On March 8, the Maldives reported its first cases of Coronavirus, when two resort employees on a private island tested positive for COVID-19. The area has since been successful in managing the pandemic with 13 out of 20 cases making full recoveries, and no deaths reported.
In late February and early March, after the virus began spreading through China, many wealthy travellers started descending on the Maldives in private jets and charters as well as a few superyachts prior to the country shutting down on March 12. They immediately began the long isolation process on many of the areas stunning private islands, all completely removed from the rest of the world.
Minister of Tourism Ali Waheed announced this week that there are currently around 1,000 tourists in the Maldives, staying at 27 resorts that are still open. He also noted that most of the tourists currently in the Maldives did not wish to return to their own country, and wanted to remain there in isolation from the rest of the world. With daily resort rates often over $3,000 per day, this is an expensive isolation period for many of them. Many of the islands offer private doctors, and mini-hospitals should any medical need arise.
The Maldives announced a state of public health emergency on March 12 and stopped all arrival visas. They closed the borders to all arrivals from mainland China, Italy, Bangladesh, Iran, Spain, the United Kingdom, Malaysia, and Sri Lanka. Visitors from Germany, France, and South Korea were also banned from entering the country. Subsequently, all direct flights to and from China, Italy, South Korea, and Iran were canceled, while cruise ships and foreign yachts were banned from docking at any port. By the end of March, all flights were canceled into and out of the Maldives. (Qatar Airlines recently announced one upcoming special flight to get tourists out of the Maldives on April 21 connecting to London, Paris, and Frankfurt.)
A wealthy friend of mine and his family left Europe when the pandemic first began, and are staying at one of my favorite islands, the LUX* North Male Atoll Resort, until May. They send me images daily of empty beaches, crystal clear waters, and full staff caring for their every need. Another friend is on a superyacht moored off a nearby North Malé Atoll island, along with at least three other megayachts (including the stunning 446-foot Flying Fox) that have been isolated since February. The fully equipped hospital on the adjacent island with a private doctor adds to their peace of mind as they enjoy the spectacular weather, albeit at a safe distance from others.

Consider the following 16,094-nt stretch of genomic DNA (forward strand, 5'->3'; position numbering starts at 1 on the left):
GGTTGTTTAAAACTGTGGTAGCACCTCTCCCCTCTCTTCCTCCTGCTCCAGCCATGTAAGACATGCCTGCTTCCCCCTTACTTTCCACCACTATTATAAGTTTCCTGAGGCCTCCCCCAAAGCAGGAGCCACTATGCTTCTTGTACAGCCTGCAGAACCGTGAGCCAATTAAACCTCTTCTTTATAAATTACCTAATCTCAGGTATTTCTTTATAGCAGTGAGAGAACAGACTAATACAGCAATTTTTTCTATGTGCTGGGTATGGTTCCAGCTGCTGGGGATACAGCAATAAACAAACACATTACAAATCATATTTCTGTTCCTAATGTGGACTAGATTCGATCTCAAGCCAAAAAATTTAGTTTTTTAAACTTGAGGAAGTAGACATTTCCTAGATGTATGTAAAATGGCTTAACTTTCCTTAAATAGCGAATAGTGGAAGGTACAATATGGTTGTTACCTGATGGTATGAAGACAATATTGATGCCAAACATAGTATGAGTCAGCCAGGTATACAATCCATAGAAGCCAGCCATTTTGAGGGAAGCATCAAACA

I spoke to my friends Jeremy Austin and Angie Villa, both high-end content creators and influencers, who were almost stranded in the Maldives doing a shoot, “We had just finished having a dinner with the resort manager at JW Marriott Maldives when we all collectively received the news that the Maldives government would be placing a full ban on inter-island travel for tourists and locals. This meant no one would be allowed to travel to other resort islands, and even the locals would not be allowed to return home to their local islands.
At first we were a bit confused because they were still allowing tourists to fly in from certain countries, so it created a bit of tension around the resort, especially considering the newcomers could quite possibly be bringing the virus with them to our island. At least there was a health team on the island that was monitoring the new arrivals and doing their best to ensure they were not showing any symptoms. We still made sure to keep a safe distance from most of the other guests on the island, especially the newcomers, isolating ourselves at the restaurants and avoiding any resort functions.
As the conditions became even more serious around the world, the resort began taking stricter precautions like shutting down the buffets and only allowing A la carte dining. We did our best to stay optimistic through it all and being that we were there as media working with the property on a social media campaign, we decided to take advantage of the nearly empty resort and spent most of our days creating as much content as possible.
Originally, the last day of our Maldives trip was April 6; however, we were forced to move our departure date to April 24. Because of this sudden change, it cost us over $1,500, not because the airline charged us a fee, but because everyone was trying to fly out of the Maldives and back home as soon as possible, so the fares increased. Thankfully, we took the last flight out from Qatar Airways on March 24 and made it safely back home to Miami 24 hours later. We found out a day later that following our departure, the Maldives government enforced a complete lockdown of the country banning all flights, even arrival flights, so we were lucky and grateful just make it out!”
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